While the IPO documents made clear that there was significant risk that legal and other challenges could delay or ultimately doom the project, it said even with significant cost increases and schedule delays the project should remain attractive.
The expansion project was structured in such a way that roughly a quarter of total cost variance — for additional community consultations and accommodations, and changes in the price of steel, for example — could be passed on to shippers by way of increased tolls.
Those shippers committed to sending crude on the expansion include BP Canada, Canadian Natural Resources, Cenovus Energy, Imperial Oil, Husky and Suncor.
#QP 8/ @nathancullen PM will say that enviro & economy must go together. You know what else must go together? Making promise to Cdns & then actually keeping it.@CanadianPM NDP celebrated Rachel Notley's approach…plan included getting oil resources to new markets pic.twitter.com/5uRwQJSvHp— CPAC (@CPAC_TV) May 30, 2018
Pipeline deal compared to Bombardier 'bailout'
The Trudeau government has also offered to cover the losses of any company that buys the project, if the proponent is forced to abandon plans due to a court decision that reverses the federal approval of the project. The biggest case before the courts right now alleges that the government failed in its legal duty to consult affected First Nations.
Some of the nations have also asked the court to consider new evidence, uncovered by National Observer, that suggests the federal government made up its mind to approve the project on or before Oct. 27, 2016, while it was still supposed to be consulting the affected First Nations.
The Trudeau government approved the project with 157 conditions on Nov. 29, 2016.
In Question Period on Wednesday, Prime Minister Justin Trudeau defended the purchase of the pipeline and its associated project against attacks launched by both the opposition Conservative and NDP parties.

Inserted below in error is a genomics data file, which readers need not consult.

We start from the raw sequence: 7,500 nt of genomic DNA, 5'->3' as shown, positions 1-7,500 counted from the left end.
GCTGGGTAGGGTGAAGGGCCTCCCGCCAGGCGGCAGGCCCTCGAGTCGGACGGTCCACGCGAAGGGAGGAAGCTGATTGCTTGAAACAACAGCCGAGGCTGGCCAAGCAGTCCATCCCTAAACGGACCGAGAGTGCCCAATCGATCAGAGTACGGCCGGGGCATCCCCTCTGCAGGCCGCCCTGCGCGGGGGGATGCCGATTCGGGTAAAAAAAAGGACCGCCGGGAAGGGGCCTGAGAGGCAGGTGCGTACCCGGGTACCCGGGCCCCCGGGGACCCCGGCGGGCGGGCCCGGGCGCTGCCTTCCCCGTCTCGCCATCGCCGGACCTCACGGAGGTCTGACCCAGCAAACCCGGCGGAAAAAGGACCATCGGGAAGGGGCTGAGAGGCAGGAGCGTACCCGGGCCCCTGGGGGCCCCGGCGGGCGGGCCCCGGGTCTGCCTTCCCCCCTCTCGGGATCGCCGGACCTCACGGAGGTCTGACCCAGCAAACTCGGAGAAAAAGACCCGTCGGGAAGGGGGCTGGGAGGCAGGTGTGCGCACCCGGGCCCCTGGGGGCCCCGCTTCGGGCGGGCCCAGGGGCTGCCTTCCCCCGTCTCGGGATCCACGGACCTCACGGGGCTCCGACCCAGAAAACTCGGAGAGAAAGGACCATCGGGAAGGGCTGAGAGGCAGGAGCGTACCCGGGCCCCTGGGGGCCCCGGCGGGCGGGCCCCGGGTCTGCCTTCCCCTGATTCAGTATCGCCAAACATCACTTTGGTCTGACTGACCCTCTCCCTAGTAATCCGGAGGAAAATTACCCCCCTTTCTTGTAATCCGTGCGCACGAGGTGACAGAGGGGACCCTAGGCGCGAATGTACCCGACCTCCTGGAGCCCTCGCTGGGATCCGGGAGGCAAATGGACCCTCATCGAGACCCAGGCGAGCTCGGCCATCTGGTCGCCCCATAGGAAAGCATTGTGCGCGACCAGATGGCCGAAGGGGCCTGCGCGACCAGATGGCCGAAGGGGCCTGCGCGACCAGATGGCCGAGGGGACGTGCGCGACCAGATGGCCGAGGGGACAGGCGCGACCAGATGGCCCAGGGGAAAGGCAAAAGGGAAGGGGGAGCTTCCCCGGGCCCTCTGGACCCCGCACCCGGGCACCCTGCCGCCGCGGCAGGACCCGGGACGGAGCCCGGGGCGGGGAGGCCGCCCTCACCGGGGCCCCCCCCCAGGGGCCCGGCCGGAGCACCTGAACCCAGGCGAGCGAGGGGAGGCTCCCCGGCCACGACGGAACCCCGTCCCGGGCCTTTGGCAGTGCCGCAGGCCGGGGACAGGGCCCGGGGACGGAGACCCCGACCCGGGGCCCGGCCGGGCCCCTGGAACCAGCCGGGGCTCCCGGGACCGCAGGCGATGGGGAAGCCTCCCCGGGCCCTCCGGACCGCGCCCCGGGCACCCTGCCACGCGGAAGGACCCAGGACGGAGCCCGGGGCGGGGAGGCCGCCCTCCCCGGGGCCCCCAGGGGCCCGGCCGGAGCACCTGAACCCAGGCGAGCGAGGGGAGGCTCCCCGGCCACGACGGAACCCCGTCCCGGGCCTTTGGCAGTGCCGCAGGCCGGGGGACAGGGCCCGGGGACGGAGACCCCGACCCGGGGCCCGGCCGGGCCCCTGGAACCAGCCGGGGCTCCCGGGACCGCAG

Conservative finance critic Pierre Poilievre described the deal as a "bailout," comparing it to the government's $372.5-million loan package announced in February 2017 to transportation company Bombardier.
Tories also argued Trudeau had stifled investment in the energy sector with environmental and regulatory policies and is now spending taxpayer dollars to dig himself out of that program.
Trudeau responded by invoking the name of the late former Alberta premier Peter Lougheed, who assisted oilsands development with public funding, several times. Trudeau said he was standing up for Alberta jobs and the Canadian economy.
NDP members, meanwhile, wondered why a prime minister who championed green causes was suddenly in the pipeline business, and accused him of going back on his word to protect the environment.
NDP MP Nathan Cullen cited Trudeau’s own words that the pipeline project was “too risky” for a commercial entity, and wondered why it wasn’t too risky for Canadian citizens as well.
Trudeau reminded the federal New Democrats that it is an NDP government, headed by Alberta Premier Rachel Notley, that is the major provincial proponent of the pipeline project. Trudeau said Notley’s plan has always been to cap carbon pollution emissions, put a price on carbon, and build a pipeline to new markets.
with files from Carl Meyer
Editor's note: All dollar amounts are in Canadian currency, unless indicated otherwise. This story was updated at 3:55 p.m. ET on May 30, 2018 to add a photo and additional information.